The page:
Researchers in Minneapolis are conducting a first-of-its-kind study in this country in the hopes that understanding a type of stroke caused by aneurysms could yield a life-saving prevention strategy.
Every year, 30,000 Americans suffer a ruptured aneurysm, and though 60 percent survive, many are at risk of fatal or debilitating strokes. Now, Dr. Yasha Kadkhodayan is trying to prevent those strokes from happening.
"When the artery is narrowed to this degree, the patient is at high risk for strokes," Kadkhodayan, a neuroradiologist at Abbot Northwestern Hospital, explained.
Kadkhodayan knows what can cause the strokes, and is now starting up research with the goal of finding a way to stop "vasospasms," which create a lack of blood flow to the brain.
Between 30 and 40 percent of patients who suffer ruptured aneurysms also endure vasospasms that can result in devastating strokes.
"If we can help just a few patients every year to overcome those odds, that makes all the difference," Kadkhodayan said.
Currently, the only prevention method is neurological monitoring and ultrasounds.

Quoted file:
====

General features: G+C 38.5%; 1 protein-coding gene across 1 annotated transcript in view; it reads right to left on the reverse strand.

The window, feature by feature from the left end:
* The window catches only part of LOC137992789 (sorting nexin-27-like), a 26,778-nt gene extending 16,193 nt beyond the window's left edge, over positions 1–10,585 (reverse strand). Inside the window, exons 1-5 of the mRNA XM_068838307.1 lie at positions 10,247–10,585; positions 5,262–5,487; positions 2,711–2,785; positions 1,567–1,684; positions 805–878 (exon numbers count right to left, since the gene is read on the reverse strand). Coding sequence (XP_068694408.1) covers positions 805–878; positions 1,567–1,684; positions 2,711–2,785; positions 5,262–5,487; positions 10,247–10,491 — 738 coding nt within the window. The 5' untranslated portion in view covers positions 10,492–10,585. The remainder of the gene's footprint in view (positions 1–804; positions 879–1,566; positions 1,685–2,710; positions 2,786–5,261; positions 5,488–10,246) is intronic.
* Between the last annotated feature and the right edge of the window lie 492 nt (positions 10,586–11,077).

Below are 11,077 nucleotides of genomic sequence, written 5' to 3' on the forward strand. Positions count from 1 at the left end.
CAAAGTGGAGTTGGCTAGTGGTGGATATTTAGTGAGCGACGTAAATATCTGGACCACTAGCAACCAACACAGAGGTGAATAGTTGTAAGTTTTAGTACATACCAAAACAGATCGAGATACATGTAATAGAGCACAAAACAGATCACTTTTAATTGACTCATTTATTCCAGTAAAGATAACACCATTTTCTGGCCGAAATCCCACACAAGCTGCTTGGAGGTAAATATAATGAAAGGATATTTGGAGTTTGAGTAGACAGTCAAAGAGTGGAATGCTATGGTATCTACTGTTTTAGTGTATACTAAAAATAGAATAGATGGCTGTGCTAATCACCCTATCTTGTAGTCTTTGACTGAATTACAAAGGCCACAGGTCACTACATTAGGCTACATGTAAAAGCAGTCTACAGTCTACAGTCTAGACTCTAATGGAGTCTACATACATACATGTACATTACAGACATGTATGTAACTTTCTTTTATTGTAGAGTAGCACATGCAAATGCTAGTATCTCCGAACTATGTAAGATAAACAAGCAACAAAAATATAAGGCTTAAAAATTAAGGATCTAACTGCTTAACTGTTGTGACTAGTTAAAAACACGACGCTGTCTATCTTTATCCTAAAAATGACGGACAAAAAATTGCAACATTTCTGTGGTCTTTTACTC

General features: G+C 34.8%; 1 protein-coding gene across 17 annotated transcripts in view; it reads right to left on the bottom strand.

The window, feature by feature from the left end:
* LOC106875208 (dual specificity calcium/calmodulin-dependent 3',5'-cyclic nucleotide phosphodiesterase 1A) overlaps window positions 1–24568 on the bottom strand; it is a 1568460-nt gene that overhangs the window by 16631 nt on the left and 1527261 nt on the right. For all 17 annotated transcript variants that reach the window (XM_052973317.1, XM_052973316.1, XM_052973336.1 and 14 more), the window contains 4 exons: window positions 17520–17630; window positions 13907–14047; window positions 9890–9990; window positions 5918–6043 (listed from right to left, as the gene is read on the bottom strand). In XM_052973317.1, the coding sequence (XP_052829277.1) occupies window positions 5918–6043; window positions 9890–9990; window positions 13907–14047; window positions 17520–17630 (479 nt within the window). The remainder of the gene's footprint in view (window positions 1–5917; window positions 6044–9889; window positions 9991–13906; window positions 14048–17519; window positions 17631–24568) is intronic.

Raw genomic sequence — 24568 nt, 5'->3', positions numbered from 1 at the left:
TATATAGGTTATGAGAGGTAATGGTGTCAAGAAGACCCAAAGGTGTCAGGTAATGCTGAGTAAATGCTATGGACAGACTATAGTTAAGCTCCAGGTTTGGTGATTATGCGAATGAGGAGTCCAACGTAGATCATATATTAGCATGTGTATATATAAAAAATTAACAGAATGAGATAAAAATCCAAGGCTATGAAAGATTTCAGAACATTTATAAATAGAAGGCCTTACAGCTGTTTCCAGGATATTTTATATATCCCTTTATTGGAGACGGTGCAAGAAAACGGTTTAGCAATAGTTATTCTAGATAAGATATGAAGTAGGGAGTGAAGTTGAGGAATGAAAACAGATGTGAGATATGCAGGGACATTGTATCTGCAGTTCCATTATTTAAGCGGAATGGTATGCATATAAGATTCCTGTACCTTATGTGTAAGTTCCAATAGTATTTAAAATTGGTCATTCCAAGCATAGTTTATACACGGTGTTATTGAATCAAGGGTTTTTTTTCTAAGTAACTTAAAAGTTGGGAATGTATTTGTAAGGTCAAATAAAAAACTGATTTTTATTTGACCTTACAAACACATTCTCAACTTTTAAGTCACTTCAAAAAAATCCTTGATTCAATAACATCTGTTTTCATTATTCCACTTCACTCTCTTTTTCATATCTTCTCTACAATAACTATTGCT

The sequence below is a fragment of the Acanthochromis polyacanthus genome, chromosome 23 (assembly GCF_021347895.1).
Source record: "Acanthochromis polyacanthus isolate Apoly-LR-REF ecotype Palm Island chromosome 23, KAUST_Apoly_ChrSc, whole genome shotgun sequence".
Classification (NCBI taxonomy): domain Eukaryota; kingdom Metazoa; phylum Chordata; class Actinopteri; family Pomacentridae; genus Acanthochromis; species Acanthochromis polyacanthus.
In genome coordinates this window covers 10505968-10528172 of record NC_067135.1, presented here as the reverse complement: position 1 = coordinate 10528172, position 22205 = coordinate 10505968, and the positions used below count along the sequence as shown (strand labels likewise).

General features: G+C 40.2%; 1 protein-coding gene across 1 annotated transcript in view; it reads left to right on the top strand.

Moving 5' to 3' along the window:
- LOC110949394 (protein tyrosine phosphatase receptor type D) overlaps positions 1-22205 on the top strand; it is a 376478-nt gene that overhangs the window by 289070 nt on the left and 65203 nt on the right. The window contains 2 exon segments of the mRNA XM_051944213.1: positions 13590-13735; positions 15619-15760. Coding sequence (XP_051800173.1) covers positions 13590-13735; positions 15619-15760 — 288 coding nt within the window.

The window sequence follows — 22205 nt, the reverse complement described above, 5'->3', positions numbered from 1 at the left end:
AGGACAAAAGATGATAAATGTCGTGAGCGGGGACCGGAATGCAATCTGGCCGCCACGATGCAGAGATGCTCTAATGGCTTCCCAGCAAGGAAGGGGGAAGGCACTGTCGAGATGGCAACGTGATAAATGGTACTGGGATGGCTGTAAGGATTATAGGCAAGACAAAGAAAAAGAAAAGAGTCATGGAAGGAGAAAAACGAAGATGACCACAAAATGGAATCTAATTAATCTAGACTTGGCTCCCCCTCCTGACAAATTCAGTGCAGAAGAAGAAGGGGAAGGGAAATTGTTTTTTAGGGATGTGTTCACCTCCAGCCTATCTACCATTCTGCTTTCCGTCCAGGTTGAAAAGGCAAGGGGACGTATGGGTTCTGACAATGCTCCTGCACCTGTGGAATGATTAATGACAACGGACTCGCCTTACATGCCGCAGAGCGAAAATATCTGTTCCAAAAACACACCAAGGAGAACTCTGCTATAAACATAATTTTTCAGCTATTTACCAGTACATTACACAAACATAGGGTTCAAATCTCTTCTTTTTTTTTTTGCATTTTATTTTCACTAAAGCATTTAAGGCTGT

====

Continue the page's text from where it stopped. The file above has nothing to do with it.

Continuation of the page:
"They are great tools at suggesting the presence of vasospasms; they are not good at detecting if the vasospasm is significant enough to cause a stroke," Kadkhodayan critiqued.
At 22, Annie Stroh suffered not one, but two strokes after her initial aneurysm. Her vasospasm set in 5 days after the aneurysm ruptured.
"I couldn't remember things," Stroh said of the effects. "I had no emotion for a long time. I was very flat."
Five years later, Stroh has recovered and now has a family that feels lucky she is alive. When asked about Kadkhodayan's research, they hope new brain maps might be able to help others.
"I really hope they have better technology -- other than the ultrasound -- to track them well before they happen and even prevent them from happening at all," Stroh said.
Kadkhodayan plans to use new MRI technology in the groundbreaking study in order to map out the brain and monitor blood flow.
"This new method will help us detect vasospasms and determine whether the vasospasm we see is significant enough to cause a stroke," Kadkhodayan predicted.
The 2-year study just began, and it is expected to include 50 patients who will undergo up to 4 MRI scans -- the first when they arrive at the hospital, one 7 days later, the next at 30 days and a fourth if symptoms start to appear.
The study is funded by the Abbott Northwestern Hospital Foundation.